Donald Trump and Florida Gov. Ron DeSantis continue to be the two top choices for the 2024 GOP Presidential nominee in the eyes of Republicans according to the latest Monmouth University Poll.
The Jersey Shore polling outfit found that DeSantis is the current leader in a head to head contest despite Trump gaining some ground over the past two months. The national poll released Feb. 9 found the two men are preferred to other popular GOP officeholders as they begin to consider if they will make a run for the White House.
Trump and DeSantis both received 33% from Republican respondents from whom they would like to see as the nominee for President from their party in 2024. The next closest potential candidates was former Vice President Mike Pence at 2%, followed by former South Carolina Governor and U.N. Ambassador Nikki Haley, Texas Sen. Ted Cruz, Kentucky Sen. Rand Paul, and former Secretary of State Mike Pompeo, all at 1%.
Assessing the Field
“Trump and DeSantis are grabbing most of the media attention, so it is not surprising that most Republican voters do not come up with any names other than these two,” said Patrick Murray, director of the independent Monmouth University Polling Institute.
In December 2022, DeSantis (39%) held an advantage over Trump (26%) as the top-of-mind choice for the nomination, but the number of Republican voters who name the Florida governor has since declined by 6 points while the former president’s mentions have increased by 7 points.
DeSantis vs. Trump
When the two candidates are placed in a hypothetical head-to-head match, DeSantis comes out on top by a 53% to 40% margin, including a slight 49% to 46% edge among those who call themselves “strong Republicans.” Inside the numbers, DeSantis is preferred over Trump among nearly every major voting bloc in the party, with the notable exceptions of those earning less than $50,000 a year (53% for Trump to 38% DeSantis) and those age 65 and older (49% to 43%).
“Both Trump and DeSantis are well-liked by the party’s rank and file, but it’s likely that voter opinion of Trump is more firmly set than it is for DeSantis right now. The unknown factor is whether DeSantis can maintain this early edge if and when he gets on the campaign trail,” said Murray.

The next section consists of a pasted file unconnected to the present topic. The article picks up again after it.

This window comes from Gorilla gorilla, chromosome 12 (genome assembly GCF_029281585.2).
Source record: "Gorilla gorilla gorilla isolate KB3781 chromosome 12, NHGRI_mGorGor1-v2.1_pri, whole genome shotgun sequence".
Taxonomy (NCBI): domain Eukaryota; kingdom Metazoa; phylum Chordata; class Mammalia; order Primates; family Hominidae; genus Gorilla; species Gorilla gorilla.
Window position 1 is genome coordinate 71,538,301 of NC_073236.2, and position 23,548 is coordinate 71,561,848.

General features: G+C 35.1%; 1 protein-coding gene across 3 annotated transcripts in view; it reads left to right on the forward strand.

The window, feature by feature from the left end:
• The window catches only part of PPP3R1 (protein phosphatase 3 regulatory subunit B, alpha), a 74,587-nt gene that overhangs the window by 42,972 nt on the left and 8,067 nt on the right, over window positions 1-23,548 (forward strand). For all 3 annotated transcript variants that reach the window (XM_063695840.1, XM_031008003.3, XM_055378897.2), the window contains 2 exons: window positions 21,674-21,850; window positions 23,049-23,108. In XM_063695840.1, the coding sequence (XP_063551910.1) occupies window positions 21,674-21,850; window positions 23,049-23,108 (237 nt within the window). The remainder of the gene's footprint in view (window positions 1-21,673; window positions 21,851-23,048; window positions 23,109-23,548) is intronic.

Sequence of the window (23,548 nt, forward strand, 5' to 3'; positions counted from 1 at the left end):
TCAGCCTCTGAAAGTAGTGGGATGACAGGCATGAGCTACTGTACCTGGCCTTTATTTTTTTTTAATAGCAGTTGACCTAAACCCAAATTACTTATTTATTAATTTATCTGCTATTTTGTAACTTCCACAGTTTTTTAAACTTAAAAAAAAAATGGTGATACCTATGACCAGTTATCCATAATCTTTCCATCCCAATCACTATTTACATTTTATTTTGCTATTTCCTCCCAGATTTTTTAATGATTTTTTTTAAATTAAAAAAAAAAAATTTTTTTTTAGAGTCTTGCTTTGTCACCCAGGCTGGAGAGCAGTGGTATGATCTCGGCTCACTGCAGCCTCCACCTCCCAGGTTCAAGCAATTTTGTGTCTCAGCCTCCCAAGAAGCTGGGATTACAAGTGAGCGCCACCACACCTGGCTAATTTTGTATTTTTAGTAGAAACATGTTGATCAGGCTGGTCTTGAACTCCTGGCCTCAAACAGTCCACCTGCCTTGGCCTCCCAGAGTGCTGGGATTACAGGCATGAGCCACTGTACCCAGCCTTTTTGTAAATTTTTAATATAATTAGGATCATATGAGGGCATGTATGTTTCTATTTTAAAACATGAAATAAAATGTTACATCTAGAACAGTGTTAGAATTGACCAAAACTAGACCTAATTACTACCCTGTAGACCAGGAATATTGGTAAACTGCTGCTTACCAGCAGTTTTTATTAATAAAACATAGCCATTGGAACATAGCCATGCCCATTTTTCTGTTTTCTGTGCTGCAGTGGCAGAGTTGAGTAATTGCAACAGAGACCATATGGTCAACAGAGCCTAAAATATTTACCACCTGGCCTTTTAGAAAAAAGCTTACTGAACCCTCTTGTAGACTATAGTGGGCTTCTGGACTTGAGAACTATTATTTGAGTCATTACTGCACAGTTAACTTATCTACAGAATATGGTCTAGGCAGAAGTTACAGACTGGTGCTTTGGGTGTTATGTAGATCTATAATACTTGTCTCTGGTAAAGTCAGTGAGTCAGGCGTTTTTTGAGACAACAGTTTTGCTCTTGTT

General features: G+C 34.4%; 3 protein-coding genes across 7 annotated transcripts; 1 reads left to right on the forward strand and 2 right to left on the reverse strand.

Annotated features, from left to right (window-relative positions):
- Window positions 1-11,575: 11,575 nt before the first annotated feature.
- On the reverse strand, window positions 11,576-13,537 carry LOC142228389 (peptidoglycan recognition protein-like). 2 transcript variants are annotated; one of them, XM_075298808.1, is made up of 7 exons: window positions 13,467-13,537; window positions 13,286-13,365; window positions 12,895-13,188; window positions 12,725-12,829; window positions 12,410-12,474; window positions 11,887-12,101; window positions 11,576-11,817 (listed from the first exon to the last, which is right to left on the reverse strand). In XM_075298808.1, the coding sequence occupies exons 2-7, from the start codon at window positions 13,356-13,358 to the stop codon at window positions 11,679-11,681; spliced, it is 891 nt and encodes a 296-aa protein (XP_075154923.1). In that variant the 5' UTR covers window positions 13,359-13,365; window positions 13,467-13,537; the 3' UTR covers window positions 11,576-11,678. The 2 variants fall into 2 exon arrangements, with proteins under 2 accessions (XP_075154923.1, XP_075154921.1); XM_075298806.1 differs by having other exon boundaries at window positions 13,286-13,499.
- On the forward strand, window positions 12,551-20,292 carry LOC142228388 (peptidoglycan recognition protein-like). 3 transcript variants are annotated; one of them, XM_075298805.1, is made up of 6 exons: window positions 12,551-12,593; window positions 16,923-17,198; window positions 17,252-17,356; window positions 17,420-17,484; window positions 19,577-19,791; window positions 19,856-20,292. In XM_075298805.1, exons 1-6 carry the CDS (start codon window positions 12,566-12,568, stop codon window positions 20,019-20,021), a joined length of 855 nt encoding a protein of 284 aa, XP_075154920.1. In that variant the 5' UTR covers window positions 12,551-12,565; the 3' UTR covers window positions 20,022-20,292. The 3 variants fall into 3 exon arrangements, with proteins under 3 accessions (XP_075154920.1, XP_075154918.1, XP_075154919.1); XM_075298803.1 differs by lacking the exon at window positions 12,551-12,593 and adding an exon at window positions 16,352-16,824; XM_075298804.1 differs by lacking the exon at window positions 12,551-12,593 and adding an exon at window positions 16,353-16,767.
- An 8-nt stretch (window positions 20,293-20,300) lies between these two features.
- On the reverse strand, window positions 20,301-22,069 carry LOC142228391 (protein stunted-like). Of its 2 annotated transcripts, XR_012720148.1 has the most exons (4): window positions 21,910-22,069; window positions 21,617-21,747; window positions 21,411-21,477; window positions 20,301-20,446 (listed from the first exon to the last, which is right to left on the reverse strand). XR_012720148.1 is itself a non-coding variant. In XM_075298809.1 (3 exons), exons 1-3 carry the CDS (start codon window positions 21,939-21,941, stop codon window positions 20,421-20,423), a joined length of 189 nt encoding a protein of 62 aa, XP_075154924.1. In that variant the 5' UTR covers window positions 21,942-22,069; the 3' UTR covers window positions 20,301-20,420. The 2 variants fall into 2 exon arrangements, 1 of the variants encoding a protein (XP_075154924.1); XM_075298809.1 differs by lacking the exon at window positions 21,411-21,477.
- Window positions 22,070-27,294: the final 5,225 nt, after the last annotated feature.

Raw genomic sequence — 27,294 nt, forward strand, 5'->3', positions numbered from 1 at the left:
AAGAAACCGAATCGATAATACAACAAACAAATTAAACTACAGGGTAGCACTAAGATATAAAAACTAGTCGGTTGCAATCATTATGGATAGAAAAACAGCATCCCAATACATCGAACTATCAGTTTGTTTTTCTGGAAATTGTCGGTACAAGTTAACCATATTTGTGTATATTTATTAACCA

Republican voters hold overwhelmingly positive views of both DeSantis (80% favorable and 6% unfavorable) and Trump (74%/18%).
Moreover, DeSantis (82%) and Trump (80%) have similar favorable ratings among a key GOP voting block—evangelicals. The Florida governor, however, does better among non-evangelicals – 77% favorable compared with 66% for Trump.
In a two-person contest, DeSantis has a slight lead over Trump among evangelicals (51% to 44%), but a large lead among non-evangelicals (56% to 34%). Just 27% of Republican voters overall, and 26% of evangelicals, think Trump should run as an Independent if he does not win the GOP nomination.
“Trump is still admired by the evangelical voters who were crucial to his nomination in 2016. And many of the early primary states have larger evangelical voting blocs than the national electorate,” said Murray. “However, Trump’s evangelical support in a hypothetical primary with DeSantis is currently not strong enough to overcome his relatively weaker standing among non-evangelical Republicans.”
The poll also paired these two potential candidates against Cruz, who was the runner-up in the 2016 GOP contest. Even though he is well-regarded among Republican voters (73% favorable and 13% unfavorable), Cruz comes out on the losing side in a head-to-head match by 48 points with DeSantis (67%-19%).
As for Trump, the Texas Senator is behind by 29 point to Trump (60% -31%), similar to a hypothetical question Monmouth asked Republican voters prior to the 2020 election cycle, when Trump was the incumbent (66% Trump to 21% Cruz in January 2019).
“If DeSantis chooses to run against Trump it will be very difficult for any other candidate to get Republican voters to take a close look at them,” said Murray.
Haley Expected Entry
While DeSantis has not yet formally declared his intentions, Haley is expected to throw her hat into the ring this week. The former South Carolina governor earned positive reviews from her party’s electorate, 47% favorable and 11% unfavorable. However, one-fifth of these voters do not have an opinion of her (22%) and another fifth have not even heard of her (19%).
“Haley’s favorable ratings are solid among Republican voters who are familiar with her. The problem is she is an unknown commodity for a large chunk of the potential primary electorate,” said Murray.
Other possible 2024 GOP candidates are in the same situation as Haley, including Pompeo at 41% favorable and 16% unfavorable, with just under half having no opinion, and Virginia Gov. Glenn Youngkin at 36% favorable and 8% unfavorable, with just over half offering no opinion.
While Pence is a better known figure, he has higher negatives than other possible candidates included in the poll – 55% favorable and 28% unfavorable with less than one-fifth having no opinion of him.
Slick evil trumps blind evil. Neither would be good for America. (And slime me all you want, right wingers; there’s nothing you could say that would make me think otherwise.)